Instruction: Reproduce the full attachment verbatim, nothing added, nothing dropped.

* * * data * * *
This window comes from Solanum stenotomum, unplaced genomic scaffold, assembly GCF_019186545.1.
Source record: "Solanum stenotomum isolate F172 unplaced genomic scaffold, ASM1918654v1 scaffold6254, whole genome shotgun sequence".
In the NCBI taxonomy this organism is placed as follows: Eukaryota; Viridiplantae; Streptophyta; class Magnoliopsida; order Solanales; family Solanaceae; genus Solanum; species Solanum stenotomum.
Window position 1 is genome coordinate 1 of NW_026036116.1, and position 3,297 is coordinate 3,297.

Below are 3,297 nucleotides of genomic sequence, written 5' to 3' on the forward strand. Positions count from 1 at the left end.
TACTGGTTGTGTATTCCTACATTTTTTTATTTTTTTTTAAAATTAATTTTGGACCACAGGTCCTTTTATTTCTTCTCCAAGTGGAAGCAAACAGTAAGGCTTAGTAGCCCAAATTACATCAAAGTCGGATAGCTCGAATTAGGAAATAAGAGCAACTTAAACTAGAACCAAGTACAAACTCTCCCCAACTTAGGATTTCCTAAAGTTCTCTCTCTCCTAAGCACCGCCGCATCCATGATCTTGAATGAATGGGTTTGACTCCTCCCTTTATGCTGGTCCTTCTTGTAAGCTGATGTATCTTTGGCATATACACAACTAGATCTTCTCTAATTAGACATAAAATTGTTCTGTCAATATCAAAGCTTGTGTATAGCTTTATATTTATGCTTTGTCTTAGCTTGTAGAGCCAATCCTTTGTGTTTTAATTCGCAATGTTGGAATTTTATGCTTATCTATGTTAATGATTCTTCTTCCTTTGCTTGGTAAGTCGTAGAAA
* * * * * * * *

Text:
This window comes from Solanum stenotomum, unplaced genomic scaffold, assembly GCF_019186545.1.
Source record: "Solanum stenotomum isolate F172 unplaced genomic scaffold, ASM1918654v1 scaffold6254, whole genome shotgun sequence".
In the NCBI taxonomy this organism is placed as follows: Eukaryota; Viridiplantae; Streptophyta; class Magnoliopsida; order Solanales; family Solanaceae; genus Solanum; species Solanum stenotomum.
Window position 1 is genome coordinate 1 of NW_026036116.1, and position 3,297 is coordinate 3,297.

Below are 3,297 nucleotides of genomic sequence, written 5' to 3' on the forward strand. Positions count from 1 at the left end.
TACTGGTTGTGTATTCCTACATTTTTTTATTTTTTTTTAAAATTAATTTTGGACCACAGGTCCTTTTATTTCTTCTCCAAGTGGAAGCAAACAGTAAGGCTTAGTAGCCCAAATTACATCAAAGTCGGATAGCTCGAATTAGGAAATAAGAGCAACTTAAACTAGAACCAAGTACAAACTCTCCCCAACTTAGGATTTCCTAAAGTTCTCTCTCTCCTAAGCACCGCCGCATCCATGATCTTGAATGAATGGGTTTGACTCCTCCCTTTATGCTGGTCCTTCTTGTAAGCTGATGTATCTTTGGCATATACACAACTAGATCTTCTCTAATTAGACATAAAATTGTTCTGTCAATATCAAAGCTTGTGTATAGCTTTATATTTATGCTTTGTCTTAGCTTGTAGAGCCAATCCTTTGTGTTTTAATTCGCAATGTTGGAATTTTATGCTTATCTATGTTAATGATTCTTCTTCCTTTGCTTGGTAAGTCGTAGAAA